Reliant Robin

The Reliant Robin isn’t technically a proper car – but I still love it

I’VE JUST got back from three days of exploring the national classic car show – where one question seemed to be asked more than any other. What’s it like driving a Reliant Robin?

Regular readers might remember earlier this year I snapped one up for £600, and promptly discovered that virtually all of it was broken. It’s taken several months of frustrating repairs to get the little three-wheeler up and running again, but now that it’s through the MoT I can finally reveal the answer.

Or rather, I was about to, but then the radiator decided to drop all of its coolant across a busy dual carriageway, prompting a tail-between-legs phone call to the fourth emergency service and a lengthy roadside repair. Then it needed a boxful of bits and a morning with a timing gun because it was richer than Donald Trump and coughing like Theresa May at a political party conference. So you probably get already that the Reliant Robin is a proper classic car – the sort that people enjoy tinkering with on a Sunday morning. Or in a layby at rush hour.

But then I – by which I mean the talented folk at the Reliant Owners’ Club – finally got my £600 three-wheeler to behave like a car and I could finally go for a proper drive. I’m now happy to report that it’s addictively good fun to buzz around in.

Anyone who’s seen a certain episode of Top Gear would be forgiven for thinking that every corner is a rollover-in-waiting but it just isn’t true. A Robin that’s set up properly will happily flick through roundabouts or through even quite tight bends perfectly happy, and is only going to throw you into a hedge if you really muck about it.

In fact, the bigger problem is Britain’s proliferation of potholes. You end up hitting them a third more of them than you would in a normal car, and if it’s the front wheel that hits one the ride’s particularly unpleasant. So you end up driving it constantly thinking about where the middle of the car is, which is strangely rewarding because it encourages you to really think about your driving to get the best out of it.

But it’s worth it because the steering – which only has the one wheel to control, of course – is light and nimble, the gearchange is wonderfully direct and the engine loves to rev. In fact, it’ll comfortably overtake things on a motorway at seventy, even if the 850cc lump next to your left knee is doing about a million RPM.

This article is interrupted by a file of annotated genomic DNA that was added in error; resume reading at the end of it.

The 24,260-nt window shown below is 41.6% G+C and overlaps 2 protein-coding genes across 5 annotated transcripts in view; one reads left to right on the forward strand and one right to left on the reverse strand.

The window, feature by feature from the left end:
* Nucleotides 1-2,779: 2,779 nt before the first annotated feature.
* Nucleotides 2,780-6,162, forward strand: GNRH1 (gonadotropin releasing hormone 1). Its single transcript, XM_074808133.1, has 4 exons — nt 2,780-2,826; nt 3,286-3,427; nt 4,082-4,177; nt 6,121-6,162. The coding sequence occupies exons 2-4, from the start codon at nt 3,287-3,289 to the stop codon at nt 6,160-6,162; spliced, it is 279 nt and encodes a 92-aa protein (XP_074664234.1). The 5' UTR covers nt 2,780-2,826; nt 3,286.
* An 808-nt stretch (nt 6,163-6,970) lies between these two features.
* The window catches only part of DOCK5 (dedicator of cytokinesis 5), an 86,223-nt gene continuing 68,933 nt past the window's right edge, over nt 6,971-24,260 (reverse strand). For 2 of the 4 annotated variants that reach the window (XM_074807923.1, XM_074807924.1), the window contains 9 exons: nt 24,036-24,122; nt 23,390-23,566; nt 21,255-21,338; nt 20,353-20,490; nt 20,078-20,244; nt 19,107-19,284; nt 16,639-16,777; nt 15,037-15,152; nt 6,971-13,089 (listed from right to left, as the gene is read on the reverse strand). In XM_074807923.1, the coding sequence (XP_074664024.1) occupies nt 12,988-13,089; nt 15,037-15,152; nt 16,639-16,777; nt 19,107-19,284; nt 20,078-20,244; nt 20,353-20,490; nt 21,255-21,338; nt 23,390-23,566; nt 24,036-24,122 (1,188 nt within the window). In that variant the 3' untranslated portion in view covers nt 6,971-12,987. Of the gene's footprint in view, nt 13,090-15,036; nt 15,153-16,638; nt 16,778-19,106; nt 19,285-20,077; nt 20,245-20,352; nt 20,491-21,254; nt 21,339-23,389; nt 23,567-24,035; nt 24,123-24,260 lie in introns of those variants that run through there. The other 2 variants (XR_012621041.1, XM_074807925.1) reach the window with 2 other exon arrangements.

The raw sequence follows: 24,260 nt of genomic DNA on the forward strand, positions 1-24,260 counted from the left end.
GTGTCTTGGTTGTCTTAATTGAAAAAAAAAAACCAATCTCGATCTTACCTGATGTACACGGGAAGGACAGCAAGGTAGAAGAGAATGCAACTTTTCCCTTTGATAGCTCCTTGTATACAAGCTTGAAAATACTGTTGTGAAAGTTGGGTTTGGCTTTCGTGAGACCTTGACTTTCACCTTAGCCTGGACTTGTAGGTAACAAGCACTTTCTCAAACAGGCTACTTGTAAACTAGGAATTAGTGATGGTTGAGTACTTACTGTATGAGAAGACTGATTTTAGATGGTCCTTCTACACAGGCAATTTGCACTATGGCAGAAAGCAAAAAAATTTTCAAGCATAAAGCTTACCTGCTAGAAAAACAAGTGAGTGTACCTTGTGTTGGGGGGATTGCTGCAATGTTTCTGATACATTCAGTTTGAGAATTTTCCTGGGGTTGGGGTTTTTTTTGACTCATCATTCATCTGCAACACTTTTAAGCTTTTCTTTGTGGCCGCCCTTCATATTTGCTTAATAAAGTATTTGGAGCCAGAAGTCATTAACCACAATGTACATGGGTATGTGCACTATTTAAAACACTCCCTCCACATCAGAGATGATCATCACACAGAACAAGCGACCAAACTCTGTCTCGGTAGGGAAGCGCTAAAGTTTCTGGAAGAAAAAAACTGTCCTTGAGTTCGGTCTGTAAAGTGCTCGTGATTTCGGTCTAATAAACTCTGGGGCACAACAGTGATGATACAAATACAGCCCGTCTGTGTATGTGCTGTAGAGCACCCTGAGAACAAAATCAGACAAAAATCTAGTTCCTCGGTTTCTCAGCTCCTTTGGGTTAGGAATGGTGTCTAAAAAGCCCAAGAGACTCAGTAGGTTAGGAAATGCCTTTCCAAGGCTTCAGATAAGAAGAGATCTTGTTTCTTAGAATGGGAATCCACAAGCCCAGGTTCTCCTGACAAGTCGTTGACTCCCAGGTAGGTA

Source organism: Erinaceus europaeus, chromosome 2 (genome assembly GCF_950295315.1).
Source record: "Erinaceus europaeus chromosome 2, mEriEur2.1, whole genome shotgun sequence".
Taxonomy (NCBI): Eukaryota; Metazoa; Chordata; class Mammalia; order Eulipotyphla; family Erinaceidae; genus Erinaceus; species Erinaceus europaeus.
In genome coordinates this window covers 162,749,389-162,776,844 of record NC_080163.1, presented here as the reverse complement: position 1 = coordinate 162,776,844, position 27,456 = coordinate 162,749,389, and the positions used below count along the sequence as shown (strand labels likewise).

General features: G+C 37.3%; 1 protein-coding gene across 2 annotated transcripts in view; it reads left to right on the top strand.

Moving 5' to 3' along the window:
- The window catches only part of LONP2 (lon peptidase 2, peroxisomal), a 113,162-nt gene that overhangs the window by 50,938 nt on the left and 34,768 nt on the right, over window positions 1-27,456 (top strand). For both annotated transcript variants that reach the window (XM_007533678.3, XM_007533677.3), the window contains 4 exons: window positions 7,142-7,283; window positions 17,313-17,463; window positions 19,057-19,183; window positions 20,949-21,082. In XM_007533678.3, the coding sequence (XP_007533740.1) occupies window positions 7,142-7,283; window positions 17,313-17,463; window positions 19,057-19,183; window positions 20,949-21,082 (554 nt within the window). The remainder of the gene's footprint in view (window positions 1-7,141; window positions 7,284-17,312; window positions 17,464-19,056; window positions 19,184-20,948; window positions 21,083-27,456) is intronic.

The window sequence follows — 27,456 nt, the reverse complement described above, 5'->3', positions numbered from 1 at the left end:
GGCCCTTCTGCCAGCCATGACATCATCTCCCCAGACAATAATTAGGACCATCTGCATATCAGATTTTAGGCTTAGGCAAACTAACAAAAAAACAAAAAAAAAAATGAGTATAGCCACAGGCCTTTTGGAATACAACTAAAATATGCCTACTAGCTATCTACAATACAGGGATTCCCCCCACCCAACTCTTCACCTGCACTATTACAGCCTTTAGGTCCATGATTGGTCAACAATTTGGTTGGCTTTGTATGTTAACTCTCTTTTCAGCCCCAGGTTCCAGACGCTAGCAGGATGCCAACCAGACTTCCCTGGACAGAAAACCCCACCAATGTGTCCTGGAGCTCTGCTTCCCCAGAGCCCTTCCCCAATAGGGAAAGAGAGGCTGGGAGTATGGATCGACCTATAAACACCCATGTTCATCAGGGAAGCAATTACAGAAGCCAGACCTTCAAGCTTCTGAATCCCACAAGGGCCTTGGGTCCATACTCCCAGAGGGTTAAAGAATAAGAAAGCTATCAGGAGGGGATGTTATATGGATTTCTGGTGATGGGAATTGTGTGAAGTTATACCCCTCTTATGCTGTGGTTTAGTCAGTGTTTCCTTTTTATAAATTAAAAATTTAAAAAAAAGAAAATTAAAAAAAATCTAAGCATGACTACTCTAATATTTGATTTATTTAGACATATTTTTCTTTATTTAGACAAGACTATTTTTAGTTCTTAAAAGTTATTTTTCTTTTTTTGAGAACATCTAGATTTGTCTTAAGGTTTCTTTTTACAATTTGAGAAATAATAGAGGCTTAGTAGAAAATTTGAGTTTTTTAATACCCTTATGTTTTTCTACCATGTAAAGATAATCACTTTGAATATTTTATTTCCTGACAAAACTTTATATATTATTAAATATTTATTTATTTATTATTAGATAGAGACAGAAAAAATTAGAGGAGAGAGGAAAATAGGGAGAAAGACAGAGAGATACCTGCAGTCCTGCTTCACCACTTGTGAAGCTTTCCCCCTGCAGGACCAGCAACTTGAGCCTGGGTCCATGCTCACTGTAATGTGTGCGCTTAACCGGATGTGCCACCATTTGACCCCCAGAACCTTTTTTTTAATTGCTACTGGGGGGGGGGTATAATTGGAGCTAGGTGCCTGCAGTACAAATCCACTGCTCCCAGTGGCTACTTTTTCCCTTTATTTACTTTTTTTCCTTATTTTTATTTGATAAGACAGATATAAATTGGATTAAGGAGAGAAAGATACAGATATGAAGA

It might be noisy and have a habit of breaking down, but it’s a car that’s overflowing with character. Which makes it more than alright in my book.

The Nobe electric car looks cool – but not enough to invest in

The Nobe 100 is an eco-friendly electric car inspired by small 1960s cars(1)

IT’S NOT every weekend that you get asked to help put a car into production.

Don’t worry, nobody from Vauxhall has rung me up, asking whether – as that bloke from The Champion – I have any tips on what I’d like to see in the next-generation Adam. Nor am I loaded enough to be one of those lucky souls invited to, er, help Ferrari develop its next model by paying for a one-off track-day special that you’re only allowed to access three times a year.

But some Estonians have asked me to bung them a couple of quid to help get their retro-styled electric three-wheeler off the ground. They obviously haven’t approached Deborah Meaden and Duncan Bannatyne yet, but as a car nut I’ll save them the trouble.

Nobe – an eco-friendly start-up specialising in microcars, not a mis-spelling of Leicester-based supercar maker Noble – is using a crowdfunding site to attempt to secure £800,000 for the new car. Apparently the thing that’ll excite Greenpeace types is that it’s zero emissions and easily recyclable, but the bit that grabs me is that it looks good. The front end looks like it could’ve come from a shrunken Borgward Isabella (you’ll have to Google it), the way the rear end tapers to a set of full-width lights is lovely, and the delicate chrome details between the two are distinctly 1960s. Oh, and there’s a very faint whiff of Jensen Interceptor about that rear glass treatment.

It’ll also has room for three, will sit at 70mph happily enough and promises a two-hour charging time, but I’m not exactly going to be taking out a second mortgage or hounding my bank manager any time soon. There have been plenty of miniscule motors over the years, from Messerschmitts and Minis to modern day Smart cars, and none of their creators needed to use a crowdfunding site. The asking figure of £800k also sounds a bit far-fetched, when you consider that Aston Martin apparently had to raise £200 million to help develop their new DBX off-roader, likely to be called the Varekai when it makes production.

All this coming from someone who’s owned two Minis, once bought a Renault 5 for £100 for a laugh and is currently restoring a Reliant Robin. I completely get the point of cars that offering up motoring fun in pint-sized packages, but if the Nobe’s that clever an idea I’d expect Dragons’ Den types would be queuing up to invest in it.

Best of luck, chaps, but I’m out.